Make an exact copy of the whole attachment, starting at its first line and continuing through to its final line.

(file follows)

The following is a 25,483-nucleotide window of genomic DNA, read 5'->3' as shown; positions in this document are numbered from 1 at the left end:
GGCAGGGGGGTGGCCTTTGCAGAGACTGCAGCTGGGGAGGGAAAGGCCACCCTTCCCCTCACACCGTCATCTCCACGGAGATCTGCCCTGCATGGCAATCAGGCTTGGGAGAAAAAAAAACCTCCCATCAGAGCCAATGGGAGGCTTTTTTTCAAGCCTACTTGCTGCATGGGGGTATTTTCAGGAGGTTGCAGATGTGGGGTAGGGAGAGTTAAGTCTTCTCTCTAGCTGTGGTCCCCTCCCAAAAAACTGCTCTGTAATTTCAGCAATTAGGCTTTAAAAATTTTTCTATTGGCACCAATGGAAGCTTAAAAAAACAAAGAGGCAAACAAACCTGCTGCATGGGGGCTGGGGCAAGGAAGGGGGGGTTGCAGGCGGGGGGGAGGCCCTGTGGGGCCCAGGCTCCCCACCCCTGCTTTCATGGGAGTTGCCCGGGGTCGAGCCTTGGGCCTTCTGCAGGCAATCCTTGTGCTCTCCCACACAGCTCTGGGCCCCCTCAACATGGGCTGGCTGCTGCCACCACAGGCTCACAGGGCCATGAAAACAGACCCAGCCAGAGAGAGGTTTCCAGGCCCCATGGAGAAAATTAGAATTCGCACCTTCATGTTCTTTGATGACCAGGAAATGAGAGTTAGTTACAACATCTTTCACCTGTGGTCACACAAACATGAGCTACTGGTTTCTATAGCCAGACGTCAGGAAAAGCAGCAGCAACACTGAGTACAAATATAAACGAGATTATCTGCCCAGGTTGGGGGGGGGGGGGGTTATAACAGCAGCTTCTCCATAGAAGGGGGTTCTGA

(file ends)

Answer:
The following is a 25,483-nucleotide window of genomic DNA, read 5'->3' as shown; positions in this document are numbered from 1 at the left end:
GGCAGGGGGGTGGCCTTTGCAGAGACTGCAGCTGGGGAGGGAAAGGCCACCCTTCCCCTCACACCGTCATCTCCACGGAGATCTGCCCTGCATGGCAATCAGGCTTGGGAGAAAAAAAAACCTCCCATCAGAGCCAATGGGAGGCTTTTTTTCAAGCCTACTTGCTGCATGGGGGTATTTTCAGGAGGTTGCAGATGTGGGGTAGGGAGAGTTAAGTCTTCTCTCTAGCTGTGGTCCCCTCCCAAAAAACTGCTCTGTAATTTCAGCAATTAGGCTTTAAAAATTTTTCTATTGGCACCAATGGAAGCTTAAAAAAACAAAGAGGCAAACAAACCTGCTGCATGGGGGCTGGGGCAAGGAAGGGGGGGTTGCAGGCGGGGGGGAGGCCCTGTGGGGCCCAGGCTCCCCACCCCTGCTTTCATGGGAGTTGCCCGGGGTCGAGCCTTGGGCCTTCTGCAGGCAATCCTTGTGCTCTCCCACACAGCTCTGGGCCCCCTCAACATGGGCTGGCTGCTGCCACCACAGGCTCACAGGGCCATGAAAACAGACCCAGCCAGAGAGAGGTTTCCAGGCCCCATGGAGAAAATTAGAATTCGCACCTTCATGTTCTTTGATGACCAGGAAATGAGAGTTAGTTACAACATCTTTCACCTGTGGTCACACAAACATGAGCTACTGGTTTCTATAGCCAGACGTCAGGAAAAGCAGCAGCAACACTGAGTACAAATATAAACGAGATTATCTGCCCAGGTTGGGGGGGGGGGGGGTTATAACAGCAGCTTCTCCATAGAAGGGGGTTCTGA